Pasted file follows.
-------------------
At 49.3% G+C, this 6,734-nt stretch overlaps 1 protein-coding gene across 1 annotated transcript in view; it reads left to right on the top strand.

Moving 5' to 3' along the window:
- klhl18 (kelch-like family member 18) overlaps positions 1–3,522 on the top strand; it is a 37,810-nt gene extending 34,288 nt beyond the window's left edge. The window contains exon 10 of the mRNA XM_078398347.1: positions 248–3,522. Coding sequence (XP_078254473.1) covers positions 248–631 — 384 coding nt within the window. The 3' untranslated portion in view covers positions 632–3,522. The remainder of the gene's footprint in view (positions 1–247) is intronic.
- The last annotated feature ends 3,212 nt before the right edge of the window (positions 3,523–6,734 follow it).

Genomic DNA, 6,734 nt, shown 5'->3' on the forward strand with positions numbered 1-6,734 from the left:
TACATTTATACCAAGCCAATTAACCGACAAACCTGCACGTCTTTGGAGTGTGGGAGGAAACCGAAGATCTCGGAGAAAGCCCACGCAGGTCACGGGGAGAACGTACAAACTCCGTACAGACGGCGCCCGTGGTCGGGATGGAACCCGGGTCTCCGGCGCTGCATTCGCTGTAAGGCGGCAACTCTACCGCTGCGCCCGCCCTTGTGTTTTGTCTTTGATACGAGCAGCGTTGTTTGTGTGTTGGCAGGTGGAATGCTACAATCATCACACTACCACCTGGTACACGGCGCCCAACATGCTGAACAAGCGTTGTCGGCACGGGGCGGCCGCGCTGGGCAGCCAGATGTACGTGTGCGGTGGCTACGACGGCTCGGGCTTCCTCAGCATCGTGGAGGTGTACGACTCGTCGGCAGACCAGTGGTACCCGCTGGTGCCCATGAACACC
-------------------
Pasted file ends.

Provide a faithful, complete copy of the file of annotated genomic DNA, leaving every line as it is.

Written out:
At 49.3% G+C, this 6,734-nt stretch overlaps 1 protein-coding gene across 1 annotated transcript in view; it reads left to right on the top strand.

Moving 5' to 3' along the window:
- klhl18 (kelch-like family member 18) overlaps positions 1–3,522 on the top strand; it is a 37,810-nt gene extending 34,288 nt beyond the window's left edge. The window contains exon 10 of the mRNA XM_078398347.1: positions 248–3,522. Coding sequence (XP_078254473.1) covers positions 248–631 — 384 coding nt within the window. The 3' untranslated portion in view covers positions 632–3,522. The remainder of the gene's footprint in view (positions 1–247) is intronic.
- The last annotated feature ends 3,212 nt before the right edge of the window (positions 3,523–6,734 follow it).

Genomic DNA, 6,734 nt, shown 5'->3' on the forward strand with positions numbered 1-6,734 from the left:
TACATTTATACCAAGCCAATTAACCGACAAACCTGCACGTCTTTGGAGTGTGGGAGGAAACCGAAGATCTCGGAGAAAGCCCACGCAGGTCACGGGGAGAACGTACAAACTCCGTACAGACGGCGCCCGTGGTCGGGATGGAACCCGGGTCTCCGGCGCTGCATTCGCTGTAAGGCGGCAACTCTACCGCTGCGCCCGCCCTTGTGTTTTGTCTTTGATACGAGCAGCGTTGTTTGTGTGTTGGCAGGTGGAATGCTACAATCATCACACTACCACCTGGTACACGGCGCCCAACATGCTGAACAAGCGTTGTCGGCACGGGGCGGCCGCGCTGGGCAGCCAGATGTACGTGTGCGGTGGCTACGACGGCTCGGGCTTCCTCAGCATCGTGGAGGTGTACGACTCGTCGGCAGACCAGTGGTACCCGCTGGTGCCCATGAACACC